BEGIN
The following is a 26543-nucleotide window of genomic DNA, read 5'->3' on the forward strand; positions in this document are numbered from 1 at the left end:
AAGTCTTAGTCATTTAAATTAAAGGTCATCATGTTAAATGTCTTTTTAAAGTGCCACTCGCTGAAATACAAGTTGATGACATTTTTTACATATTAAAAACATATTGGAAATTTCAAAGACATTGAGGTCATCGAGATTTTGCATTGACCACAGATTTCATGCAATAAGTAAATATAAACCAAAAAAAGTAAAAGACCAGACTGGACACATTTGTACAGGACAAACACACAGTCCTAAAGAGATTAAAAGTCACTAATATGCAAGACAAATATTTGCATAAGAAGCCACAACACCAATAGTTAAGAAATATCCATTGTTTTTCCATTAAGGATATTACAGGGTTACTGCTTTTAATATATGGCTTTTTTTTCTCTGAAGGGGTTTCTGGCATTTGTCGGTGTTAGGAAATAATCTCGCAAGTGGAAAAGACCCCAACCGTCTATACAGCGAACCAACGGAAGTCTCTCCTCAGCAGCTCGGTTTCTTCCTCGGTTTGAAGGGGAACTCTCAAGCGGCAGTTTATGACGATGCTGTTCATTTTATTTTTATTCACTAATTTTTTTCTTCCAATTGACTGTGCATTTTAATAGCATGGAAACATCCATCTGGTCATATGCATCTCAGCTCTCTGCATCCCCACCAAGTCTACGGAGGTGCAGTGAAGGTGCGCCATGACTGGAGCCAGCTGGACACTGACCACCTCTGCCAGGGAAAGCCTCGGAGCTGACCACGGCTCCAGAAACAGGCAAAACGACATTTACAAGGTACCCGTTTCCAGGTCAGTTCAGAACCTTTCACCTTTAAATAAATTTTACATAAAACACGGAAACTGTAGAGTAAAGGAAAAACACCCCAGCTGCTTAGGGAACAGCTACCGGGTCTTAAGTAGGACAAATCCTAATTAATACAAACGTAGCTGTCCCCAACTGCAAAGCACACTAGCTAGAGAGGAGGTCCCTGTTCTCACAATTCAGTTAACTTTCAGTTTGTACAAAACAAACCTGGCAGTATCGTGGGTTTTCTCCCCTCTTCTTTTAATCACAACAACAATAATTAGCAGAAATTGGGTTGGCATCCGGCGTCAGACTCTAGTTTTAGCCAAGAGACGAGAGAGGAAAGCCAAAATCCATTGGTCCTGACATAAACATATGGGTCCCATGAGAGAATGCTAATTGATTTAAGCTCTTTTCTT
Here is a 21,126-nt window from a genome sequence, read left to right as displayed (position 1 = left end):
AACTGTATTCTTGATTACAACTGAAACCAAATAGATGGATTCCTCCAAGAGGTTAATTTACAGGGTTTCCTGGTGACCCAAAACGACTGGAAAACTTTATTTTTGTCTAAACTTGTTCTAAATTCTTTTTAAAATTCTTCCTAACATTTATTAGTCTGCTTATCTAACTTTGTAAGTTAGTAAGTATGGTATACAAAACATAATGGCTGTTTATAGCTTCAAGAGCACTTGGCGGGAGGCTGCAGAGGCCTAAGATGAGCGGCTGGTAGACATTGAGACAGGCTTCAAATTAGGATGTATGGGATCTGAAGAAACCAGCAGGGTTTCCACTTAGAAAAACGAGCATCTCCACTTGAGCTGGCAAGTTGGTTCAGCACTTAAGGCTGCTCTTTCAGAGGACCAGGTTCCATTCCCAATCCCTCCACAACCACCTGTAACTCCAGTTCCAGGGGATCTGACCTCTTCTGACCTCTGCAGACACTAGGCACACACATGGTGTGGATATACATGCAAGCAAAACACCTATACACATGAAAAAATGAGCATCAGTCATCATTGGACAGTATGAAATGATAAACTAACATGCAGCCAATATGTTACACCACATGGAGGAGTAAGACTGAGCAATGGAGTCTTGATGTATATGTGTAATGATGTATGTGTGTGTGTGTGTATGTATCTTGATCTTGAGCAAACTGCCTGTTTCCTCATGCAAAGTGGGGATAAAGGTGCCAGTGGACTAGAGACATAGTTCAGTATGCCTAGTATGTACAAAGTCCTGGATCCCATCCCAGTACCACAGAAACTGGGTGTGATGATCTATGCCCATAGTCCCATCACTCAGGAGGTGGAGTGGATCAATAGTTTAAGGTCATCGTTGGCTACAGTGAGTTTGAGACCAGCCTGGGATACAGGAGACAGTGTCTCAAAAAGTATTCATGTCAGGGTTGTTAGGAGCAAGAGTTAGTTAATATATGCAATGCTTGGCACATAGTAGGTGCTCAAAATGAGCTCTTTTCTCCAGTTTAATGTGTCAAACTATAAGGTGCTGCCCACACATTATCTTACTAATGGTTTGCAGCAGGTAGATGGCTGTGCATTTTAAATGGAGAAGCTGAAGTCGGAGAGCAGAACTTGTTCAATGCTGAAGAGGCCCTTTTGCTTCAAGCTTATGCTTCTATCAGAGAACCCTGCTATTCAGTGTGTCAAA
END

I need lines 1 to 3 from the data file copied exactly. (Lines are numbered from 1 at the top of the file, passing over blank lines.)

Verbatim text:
The following is a 26543-nucleotide window of genomic DNA, read 5'->3' on the forward strand; positions in this document are numbered from 1 at the left end:
AAGTCTTAGTCATTTAAATTAAAGGTCATCATGTTAAATGTCTTTTTAAAGTGCCACTCGCTGAAATACAAGTTGATGACATTTTTTACATATTAAAAACATATTGGAAATTTCAAAGACATTGAGGTCATCGAGATTTTGCATTGACCACAGATTTCATGCAATAAGTAAATATAAACCAAAAAAAGTAAAAGACCAGACTGGACACATTTGTACAGGACAAACACACAGTCCTAAAGAGATTAAAAGTCACTAATATGCAAGACAAATATTTGCATAAGAAGCCACAACACCAATAGTTAAGAAATATCCATTGTTTTTCCATTAAGGATATTACAGGGTTACTGCTTTTAATATATGGCTTTTTTTTCTCTGAAGGGGTTTCTGGCATTTGTCGGTGTTAGGAAATAATCTCGCAAGTGGAAAAGACCCCAACCGTCTATACAGCGAACCAACGGAAGTCTCTCCTCAGCAGCTCGGTTTCTTCCTCGGTTTGAAGGGGAACTCTCAAGCGGCAGTTTATGACGATGCTGTTCATTTTATTTTTATTCACTAATTTTTTTCTTCCAATTGACTGTGCATTTTAATAGCATGGAAACATCCATCTGGTCATATGCATCTCAGCTCTCTGCATCCCCACCAAGTCTACGGAGGTGCAGTGAAGGTGCGCCATGACTGGAGCCAGCTGGACACTGACCACCTCTGCCAGGGAAAGCCTCGGAGCTGACCACGGCTCCAGAAACAGGCAAAACGACATTTACAAGGTACCCGTTTCCAGGTCAGTTCAGAACCTTTCACCTTTAAATAAATTTTACATAAAACACGGAAACTGTAGAGTAAAGGAAAAACACCCCAGCTGCTTAGGGAACAGCTACCGGGTCTTAAGTAGGACAAATCCTAATTAATACAAACGTAGCTGTCCCCAACTGCAAAGCACACTAGCTAGAGAGGAGGTCCCTGTTCTCACAATTCAGTTAACTTTCAGTTTGTACAAAACAAACCTGGCAGTATCGTGGGTTTTCTCCCCTCTTCTTTTAATCACAACAACAATAATTAGCAGAAATTGGGTTGGCATCCGGCGTCAGACTCTAGTTTTAGCCAAGAGACGAGAGAGGAAAGCCAAAATCCATTGGTCCTGACATAAACATATGGGTCCCATGAGAGAATGCTAATTGATTTAAGCTCTTTTCTT
Here is a 21,126-nt window from a genome sequence, read left to right as displayed (position 1 = left end):